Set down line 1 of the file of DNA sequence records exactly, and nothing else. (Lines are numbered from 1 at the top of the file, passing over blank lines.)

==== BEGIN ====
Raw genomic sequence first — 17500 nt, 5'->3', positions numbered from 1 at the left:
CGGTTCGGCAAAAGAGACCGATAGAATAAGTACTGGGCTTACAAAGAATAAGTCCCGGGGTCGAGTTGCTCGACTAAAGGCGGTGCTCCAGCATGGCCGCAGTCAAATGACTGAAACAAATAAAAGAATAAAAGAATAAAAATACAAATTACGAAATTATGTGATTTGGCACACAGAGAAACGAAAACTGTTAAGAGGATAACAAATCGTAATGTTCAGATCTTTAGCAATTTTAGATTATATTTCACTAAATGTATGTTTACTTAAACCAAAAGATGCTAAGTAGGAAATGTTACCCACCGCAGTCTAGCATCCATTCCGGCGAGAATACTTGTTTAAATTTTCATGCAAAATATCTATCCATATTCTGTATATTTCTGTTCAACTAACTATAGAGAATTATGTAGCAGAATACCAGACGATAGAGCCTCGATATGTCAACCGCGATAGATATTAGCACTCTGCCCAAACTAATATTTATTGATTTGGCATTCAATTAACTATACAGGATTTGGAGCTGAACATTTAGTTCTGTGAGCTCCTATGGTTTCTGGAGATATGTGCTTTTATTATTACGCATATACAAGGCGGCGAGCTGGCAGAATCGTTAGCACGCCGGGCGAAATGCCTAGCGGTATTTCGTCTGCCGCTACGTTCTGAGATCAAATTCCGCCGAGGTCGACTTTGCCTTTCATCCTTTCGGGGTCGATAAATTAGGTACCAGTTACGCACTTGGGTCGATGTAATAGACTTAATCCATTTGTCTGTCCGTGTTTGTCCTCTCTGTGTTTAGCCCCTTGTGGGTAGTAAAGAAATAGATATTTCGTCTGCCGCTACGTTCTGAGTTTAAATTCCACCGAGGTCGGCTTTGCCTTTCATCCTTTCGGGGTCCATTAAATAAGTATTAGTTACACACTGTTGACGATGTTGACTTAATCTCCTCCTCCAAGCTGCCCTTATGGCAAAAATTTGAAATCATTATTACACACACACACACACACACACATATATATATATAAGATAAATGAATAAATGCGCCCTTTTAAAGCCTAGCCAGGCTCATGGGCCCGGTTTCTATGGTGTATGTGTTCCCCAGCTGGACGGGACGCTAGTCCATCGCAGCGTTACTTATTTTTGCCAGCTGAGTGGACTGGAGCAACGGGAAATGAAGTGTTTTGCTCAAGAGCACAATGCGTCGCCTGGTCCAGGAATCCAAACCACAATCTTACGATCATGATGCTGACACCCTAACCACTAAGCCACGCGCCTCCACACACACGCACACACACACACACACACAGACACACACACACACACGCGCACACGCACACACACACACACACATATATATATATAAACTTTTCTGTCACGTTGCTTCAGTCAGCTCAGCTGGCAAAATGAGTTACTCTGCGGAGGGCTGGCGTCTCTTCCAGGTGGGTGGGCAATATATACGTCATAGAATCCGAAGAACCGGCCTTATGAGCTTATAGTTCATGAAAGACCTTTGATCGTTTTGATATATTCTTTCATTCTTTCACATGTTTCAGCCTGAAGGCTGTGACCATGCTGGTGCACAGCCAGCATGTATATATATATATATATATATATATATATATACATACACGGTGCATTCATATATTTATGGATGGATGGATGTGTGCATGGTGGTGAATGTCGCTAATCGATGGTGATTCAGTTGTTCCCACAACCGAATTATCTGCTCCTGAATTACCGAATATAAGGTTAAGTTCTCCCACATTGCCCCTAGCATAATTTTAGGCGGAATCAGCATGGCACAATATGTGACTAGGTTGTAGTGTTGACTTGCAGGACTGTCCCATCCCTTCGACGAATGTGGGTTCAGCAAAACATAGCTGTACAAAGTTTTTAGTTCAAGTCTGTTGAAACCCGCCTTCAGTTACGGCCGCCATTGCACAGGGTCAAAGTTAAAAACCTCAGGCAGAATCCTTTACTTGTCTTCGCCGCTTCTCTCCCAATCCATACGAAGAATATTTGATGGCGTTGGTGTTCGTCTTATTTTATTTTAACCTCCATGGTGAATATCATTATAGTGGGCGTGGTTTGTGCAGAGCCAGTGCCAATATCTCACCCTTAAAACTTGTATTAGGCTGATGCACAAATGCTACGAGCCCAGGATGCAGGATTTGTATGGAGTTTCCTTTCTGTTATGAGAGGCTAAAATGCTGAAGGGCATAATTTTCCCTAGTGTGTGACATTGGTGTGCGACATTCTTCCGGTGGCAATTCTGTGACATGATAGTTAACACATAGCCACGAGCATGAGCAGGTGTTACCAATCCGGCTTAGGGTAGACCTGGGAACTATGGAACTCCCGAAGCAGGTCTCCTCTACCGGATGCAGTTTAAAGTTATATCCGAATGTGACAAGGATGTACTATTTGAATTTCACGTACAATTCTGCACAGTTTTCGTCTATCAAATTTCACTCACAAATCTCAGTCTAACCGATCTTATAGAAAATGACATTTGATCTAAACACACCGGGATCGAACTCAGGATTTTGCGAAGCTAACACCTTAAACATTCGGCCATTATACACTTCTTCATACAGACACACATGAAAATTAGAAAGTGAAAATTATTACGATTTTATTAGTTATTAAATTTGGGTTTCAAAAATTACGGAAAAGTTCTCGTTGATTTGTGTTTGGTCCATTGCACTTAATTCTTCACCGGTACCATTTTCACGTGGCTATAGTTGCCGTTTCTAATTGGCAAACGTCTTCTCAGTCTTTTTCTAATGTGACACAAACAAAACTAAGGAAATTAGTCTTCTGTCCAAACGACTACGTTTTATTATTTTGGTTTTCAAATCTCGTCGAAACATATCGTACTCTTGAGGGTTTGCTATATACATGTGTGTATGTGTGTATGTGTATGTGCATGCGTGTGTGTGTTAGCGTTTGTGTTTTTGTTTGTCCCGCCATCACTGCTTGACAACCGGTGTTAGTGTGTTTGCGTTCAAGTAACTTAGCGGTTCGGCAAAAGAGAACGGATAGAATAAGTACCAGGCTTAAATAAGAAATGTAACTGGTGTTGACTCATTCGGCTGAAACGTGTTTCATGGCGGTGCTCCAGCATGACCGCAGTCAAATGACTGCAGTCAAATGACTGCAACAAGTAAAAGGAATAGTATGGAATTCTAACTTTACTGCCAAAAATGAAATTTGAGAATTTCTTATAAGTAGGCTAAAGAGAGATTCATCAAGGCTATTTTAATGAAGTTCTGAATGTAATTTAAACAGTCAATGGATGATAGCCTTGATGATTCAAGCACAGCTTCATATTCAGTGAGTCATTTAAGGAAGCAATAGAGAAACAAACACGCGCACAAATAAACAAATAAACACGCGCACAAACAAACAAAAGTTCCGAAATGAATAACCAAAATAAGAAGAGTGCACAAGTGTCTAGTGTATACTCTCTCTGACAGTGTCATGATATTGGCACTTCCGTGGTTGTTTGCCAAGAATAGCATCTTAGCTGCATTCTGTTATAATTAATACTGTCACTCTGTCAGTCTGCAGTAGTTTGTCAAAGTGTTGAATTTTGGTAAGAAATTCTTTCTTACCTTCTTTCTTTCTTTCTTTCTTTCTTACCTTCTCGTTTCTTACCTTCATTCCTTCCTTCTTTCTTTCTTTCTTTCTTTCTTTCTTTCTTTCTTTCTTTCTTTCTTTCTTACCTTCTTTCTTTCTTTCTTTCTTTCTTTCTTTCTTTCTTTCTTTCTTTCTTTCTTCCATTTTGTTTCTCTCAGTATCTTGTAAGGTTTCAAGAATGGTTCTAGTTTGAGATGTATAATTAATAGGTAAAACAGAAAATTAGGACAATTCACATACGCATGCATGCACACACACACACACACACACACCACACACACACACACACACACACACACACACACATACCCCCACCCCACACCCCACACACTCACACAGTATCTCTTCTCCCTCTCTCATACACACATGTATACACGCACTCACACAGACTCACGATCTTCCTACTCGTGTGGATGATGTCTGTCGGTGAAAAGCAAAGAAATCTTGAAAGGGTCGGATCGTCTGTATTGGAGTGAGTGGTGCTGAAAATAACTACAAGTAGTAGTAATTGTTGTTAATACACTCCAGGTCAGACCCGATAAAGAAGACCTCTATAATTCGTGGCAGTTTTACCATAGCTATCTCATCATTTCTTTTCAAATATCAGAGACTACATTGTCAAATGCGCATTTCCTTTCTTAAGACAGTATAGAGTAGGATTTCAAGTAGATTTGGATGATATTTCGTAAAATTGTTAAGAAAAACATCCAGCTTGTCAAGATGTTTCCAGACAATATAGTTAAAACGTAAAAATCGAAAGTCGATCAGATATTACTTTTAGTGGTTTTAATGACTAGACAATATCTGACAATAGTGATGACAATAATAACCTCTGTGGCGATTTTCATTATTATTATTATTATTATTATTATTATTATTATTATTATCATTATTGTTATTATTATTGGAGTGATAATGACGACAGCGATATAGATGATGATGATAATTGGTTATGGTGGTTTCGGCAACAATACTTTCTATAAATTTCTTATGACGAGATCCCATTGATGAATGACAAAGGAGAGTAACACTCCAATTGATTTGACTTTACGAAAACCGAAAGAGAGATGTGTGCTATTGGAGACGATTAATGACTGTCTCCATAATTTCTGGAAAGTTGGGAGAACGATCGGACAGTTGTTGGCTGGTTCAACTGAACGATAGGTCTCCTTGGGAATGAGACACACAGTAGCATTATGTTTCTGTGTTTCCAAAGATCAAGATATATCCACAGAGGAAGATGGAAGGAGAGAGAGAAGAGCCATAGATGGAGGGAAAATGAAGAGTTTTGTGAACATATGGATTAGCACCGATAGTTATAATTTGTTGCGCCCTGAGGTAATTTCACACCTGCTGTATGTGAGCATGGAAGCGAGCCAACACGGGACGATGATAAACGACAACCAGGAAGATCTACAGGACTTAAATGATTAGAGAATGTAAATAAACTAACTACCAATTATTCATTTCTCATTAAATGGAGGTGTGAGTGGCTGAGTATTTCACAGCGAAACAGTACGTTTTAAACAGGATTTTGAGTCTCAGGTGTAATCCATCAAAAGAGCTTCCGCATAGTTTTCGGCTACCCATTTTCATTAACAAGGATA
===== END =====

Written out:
Raw genomic sequence first — 17500 nt, 5'->3', positions numbered from 1 at the left: